Investigative reporting can pull back the curtain on truths that are kept hidden. When Carlos Maza went "under cover" to a NOM (National Organization for Marriage) weekend event for college students, he listened, observed, and took notes on all the anti-gay rhetoric that was paraded out.
Toward the end of the event -- and the end of his rope -- Carlos took his place in the group photo. He wanted proof that he had made it to the end as a fly in the ointment. As he stood there, the photographer realigned everyone and warmed up the crowd with jokes. How about this one? "Two gay men walked into a mosque... They were never heard from again!" The group laughed, and Carlos flinched.
NOM has been campaigning against equality since the Prop 8 campaign in California. They are a conduit for Evangelical, Catholic, Mormon, and hardline conservative money from throughout the United States. As five states -- Washington, Maryland, Minnesota, Iowa, and Maine -- face ballot measures on marriage equality, NOM is telling loving couples that they should not exist.
They will spend millions and produce slick ads, but the words of Michelle Obama and dozens of other voices in Charlotte remind us that supporting full equality is not only the right thing to do but the smart thing to do. The tide has turned. Whether the ballot measures go for us or against us, no matter how many millions NOM spends, you cannot turn back the clock.
At one time marriage for same-sex couples was viewed as futile, if not downright silly. Today, in heartland cities, activists are taking risks -- and winning city ordinances to implement domestic partnerships, to protect employment, and to share benefits.
Why? Because our families matter. The mother of Mike Schuennemeyer finally decided to attend her son's marriage to his beloved partner of many years, not because she was comfortable but because she saw the love between Mike and his husband.
As a church family, Metropolitan Community Churches has long known what it means to stand for marriage, even when there was little understanding of what we were doing. One of the first actions of the Rev. Troy Perry was a Holy Union. We knew that God was blessing our unions and our families. MCC members were the first to use the judicial system to work for marriage equality, in both Florida and California.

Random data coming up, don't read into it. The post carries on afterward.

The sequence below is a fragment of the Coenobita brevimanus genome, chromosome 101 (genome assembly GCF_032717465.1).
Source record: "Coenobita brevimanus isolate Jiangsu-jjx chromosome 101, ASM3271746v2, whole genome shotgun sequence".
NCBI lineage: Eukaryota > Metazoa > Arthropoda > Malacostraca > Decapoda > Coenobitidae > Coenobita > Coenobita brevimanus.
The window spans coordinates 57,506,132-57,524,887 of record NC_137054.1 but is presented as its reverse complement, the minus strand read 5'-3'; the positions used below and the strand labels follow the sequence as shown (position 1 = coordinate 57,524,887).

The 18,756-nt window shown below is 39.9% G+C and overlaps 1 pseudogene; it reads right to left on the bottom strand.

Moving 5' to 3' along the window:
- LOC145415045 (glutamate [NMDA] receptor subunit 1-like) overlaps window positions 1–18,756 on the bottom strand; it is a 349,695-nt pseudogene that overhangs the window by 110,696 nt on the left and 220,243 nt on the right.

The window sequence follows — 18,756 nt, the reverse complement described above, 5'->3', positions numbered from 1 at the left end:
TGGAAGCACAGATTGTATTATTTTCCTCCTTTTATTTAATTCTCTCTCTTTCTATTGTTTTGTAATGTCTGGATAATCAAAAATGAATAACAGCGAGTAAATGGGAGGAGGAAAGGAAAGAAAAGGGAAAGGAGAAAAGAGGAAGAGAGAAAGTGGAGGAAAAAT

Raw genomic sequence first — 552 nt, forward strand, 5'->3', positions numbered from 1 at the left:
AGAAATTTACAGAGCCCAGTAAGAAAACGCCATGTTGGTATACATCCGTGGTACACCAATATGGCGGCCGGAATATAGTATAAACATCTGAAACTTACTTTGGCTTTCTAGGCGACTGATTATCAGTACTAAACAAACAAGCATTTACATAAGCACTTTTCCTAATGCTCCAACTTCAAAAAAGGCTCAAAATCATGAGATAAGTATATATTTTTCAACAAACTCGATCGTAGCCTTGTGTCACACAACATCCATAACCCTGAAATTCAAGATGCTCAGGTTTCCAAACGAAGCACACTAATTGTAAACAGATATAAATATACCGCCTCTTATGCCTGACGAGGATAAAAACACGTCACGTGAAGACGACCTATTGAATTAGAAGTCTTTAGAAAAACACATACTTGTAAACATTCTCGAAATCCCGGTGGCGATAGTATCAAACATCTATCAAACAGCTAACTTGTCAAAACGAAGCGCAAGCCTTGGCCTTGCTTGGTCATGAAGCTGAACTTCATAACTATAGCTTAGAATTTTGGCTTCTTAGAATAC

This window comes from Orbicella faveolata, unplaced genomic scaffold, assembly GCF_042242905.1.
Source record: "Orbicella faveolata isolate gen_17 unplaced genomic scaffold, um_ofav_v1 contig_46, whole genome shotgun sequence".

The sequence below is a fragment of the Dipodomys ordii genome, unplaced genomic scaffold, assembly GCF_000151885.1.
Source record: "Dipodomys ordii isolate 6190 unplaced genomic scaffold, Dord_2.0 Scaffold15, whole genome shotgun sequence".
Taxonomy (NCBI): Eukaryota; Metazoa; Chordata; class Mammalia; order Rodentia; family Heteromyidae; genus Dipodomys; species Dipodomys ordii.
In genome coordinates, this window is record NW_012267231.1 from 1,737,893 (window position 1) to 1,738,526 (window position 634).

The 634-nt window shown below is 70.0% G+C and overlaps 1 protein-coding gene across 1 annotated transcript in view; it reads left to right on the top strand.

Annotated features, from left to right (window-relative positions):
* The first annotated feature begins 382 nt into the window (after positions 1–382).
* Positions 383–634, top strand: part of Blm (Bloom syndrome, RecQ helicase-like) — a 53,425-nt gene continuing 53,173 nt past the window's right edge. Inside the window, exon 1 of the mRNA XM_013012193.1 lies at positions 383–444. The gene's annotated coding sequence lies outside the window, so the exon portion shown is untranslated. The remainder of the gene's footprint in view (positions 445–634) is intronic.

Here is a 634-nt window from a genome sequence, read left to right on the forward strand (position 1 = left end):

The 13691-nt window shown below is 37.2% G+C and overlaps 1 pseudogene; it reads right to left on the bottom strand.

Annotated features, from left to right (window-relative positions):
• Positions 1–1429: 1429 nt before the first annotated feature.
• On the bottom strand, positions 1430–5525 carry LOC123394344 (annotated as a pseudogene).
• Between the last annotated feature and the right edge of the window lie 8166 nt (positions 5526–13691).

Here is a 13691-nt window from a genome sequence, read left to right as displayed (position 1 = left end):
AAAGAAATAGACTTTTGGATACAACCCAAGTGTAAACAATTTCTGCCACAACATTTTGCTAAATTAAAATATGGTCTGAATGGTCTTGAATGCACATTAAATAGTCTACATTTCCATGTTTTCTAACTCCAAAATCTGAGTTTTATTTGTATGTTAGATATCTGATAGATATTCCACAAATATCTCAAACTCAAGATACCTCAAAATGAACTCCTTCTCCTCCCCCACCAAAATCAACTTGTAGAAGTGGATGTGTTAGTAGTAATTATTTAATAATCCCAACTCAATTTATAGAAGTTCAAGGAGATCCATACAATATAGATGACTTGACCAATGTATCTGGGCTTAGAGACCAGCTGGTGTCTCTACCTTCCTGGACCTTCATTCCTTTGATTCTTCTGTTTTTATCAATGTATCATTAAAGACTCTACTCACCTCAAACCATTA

The Rev. Pat Bumgardner and two men walked into the office of the Justice of the Peace in New York City and performed their marriage before it was legal. As they were being led away by the police, they made one more vow: to perform their marriage together again once it became legal. This year, surrounded by friends, family, and the faithful, Rev. Pat officiated at their marriage in the middle of Times Square. What a celebration!
When the fullness of humanity is revealed, MCC will be recorded as pioneers in doing what everyone eventually figured out was the right thing. We are ahead of the curve, and there is a new wave coming, a wave of equality, dignity, respect, and justice. For us it's a biblical movement. For the world it's a wave of humanity, a wave of sanity, a wave of diversity that reveals who we are and who we are meant to be: a people who create community from the core of our being.
We have an alternative apocalyptic view of the world. The world really is ending -- but it's not ending in a wave of brimstone and fiery flows of lava; it's the end of ignorance, prejudice, hate and intolerance. And there will be a new heaven and a new earth.
More:Same-sex Marriage National Organization For Marriage Marriage Equality Metropolitan Community Churches Nom
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